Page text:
My second attempt at building a gear system.
Individual gears are 1mm pitch, 4mm thick gears, and the whole mechanism steps down from 6 rpm down to 1 revolution per day (with the 80-tooth gear I purchased off of SparkFun). (Without that gear, the last gear in the chain revolves 4 times per day.) This means the last gear in the chain actually is a pinion with a 1mm pitch gear connected to a 32p (32 teeth/diametrical inch pitch) tooth gear.
Things I learned:
I think 3mm is probably the thinnest practical gear I can print. (I’m sure I can print smaller.) Also, my height calculations are not dead on correct; I need to sort out why I have what appears to be about a 1 mm gap. (Though I suspect it’s the washers I’m using between layers; the washers measure only 0.5mm thick, and were advertised as 0.7mm. Five of those puppies with a 0.2mm error gives 1mm.
Meaning “depthing” is something I’m just going to have to do, no matter how well I think everything is measured.
I also need to sort out how I’m going to disengage the gear train for adjusting the time. (Small battery-powered clocks seem to do the trick by overpowering the motor. OTOH, watches appear to use a mechanism which engages or disengages a clutch which then allows the time to be set by rotating the watch stem.) I’m inclined to use something simple, such as a pin which pulls up a set of gears and allows them to rotate freely. (I did a prototype of this here, though it’s poorly executed.)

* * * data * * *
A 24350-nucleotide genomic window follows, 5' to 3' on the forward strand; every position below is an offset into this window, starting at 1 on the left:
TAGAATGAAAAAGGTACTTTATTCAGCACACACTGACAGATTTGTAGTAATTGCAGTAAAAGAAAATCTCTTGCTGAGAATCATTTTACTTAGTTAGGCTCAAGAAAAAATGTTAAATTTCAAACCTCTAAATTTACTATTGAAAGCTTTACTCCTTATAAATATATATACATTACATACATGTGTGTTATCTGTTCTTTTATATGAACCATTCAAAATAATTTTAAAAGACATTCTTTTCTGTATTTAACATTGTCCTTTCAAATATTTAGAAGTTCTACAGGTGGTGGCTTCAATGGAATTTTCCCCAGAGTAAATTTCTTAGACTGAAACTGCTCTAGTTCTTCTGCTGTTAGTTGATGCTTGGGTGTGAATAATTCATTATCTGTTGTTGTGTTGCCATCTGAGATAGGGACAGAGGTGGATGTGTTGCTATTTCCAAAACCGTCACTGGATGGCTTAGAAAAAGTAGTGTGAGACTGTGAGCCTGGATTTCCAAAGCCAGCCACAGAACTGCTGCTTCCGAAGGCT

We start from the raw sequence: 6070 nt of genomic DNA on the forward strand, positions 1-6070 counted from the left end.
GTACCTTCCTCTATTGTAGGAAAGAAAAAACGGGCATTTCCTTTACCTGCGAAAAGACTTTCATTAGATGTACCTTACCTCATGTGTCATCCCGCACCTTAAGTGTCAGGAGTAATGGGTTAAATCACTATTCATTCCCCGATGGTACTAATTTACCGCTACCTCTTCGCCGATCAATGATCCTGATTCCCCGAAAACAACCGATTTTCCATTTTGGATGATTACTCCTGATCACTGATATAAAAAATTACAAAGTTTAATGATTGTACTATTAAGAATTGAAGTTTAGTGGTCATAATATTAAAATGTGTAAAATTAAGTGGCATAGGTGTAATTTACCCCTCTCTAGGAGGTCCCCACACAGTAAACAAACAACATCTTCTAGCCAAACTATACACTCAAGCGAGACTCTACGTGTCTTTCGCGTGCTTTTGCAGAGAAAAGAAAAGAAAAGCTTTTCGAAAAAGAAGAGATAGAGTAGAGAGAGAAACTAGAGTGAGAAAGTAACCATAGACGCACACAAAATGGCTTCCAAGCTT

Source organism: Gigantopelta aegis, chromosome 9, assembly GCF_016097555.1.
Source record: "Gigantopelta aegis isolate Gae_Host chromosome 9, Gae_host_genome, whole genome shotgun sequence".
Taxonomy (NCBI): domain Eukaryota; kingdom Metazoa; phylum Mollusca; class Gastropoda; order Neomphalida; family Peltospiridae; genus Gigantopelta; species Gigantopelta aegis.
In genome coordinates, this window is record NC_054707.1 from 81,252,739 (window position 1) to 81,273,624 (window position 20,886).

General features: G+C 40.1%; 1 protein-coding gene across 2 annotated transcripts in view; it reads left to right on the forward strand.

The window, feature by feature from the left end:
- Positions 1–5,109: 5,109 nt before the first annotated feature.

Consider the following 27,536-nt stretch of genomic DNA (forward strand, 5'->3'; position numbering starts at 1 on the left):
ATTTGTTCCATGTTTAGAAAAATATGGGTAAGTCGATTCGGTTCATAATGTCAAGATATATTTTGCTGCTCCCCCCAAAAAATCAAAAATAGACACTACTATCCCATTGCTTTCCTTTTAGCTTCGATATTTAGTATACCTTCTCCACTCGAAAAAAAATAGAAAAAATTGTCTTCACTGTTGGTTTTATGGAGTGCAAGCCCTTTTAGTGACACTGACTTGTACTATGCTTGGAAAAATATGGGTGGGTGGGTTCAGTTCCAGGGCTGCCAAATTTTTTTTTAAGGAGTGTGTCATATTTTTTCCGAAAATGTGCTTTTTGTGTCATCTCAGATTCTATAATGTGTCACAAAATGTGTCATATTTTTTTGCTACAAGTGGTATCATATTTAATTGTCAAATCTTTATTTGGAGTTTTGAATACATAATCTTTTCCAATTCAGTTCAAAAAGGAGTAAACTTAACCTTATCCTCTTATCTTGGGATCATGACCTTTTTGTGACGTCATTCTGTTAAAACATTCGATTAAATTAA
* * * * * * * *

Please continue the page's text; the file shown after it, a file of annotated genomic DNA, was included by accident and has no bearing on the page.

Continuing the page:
Purchased one of these synchronous motors which rotate at 6 RPM. (A synchronized motor synchronizes against the line current, which is kept at an accurate 60hz rate to allow its use to synchronize against time keeping devices.)
Built my first gear machine using my gear generation software.
This attaches to the synchronous motor using a specially designed 12 tooth 1mm pitch gear that attaches to the synchronous motor, and uses single-tooth counting gears to step down the rotation rate, so the last gear rotates at 1 revolution per day.
First attempt at designing a gear chain for a clock.
This helped me to resolve a number of bugs with the gear generation software, including bugs with the generation of certain gear shapes, and the generation of the STL files for the spacers that are used to hold the gears in place.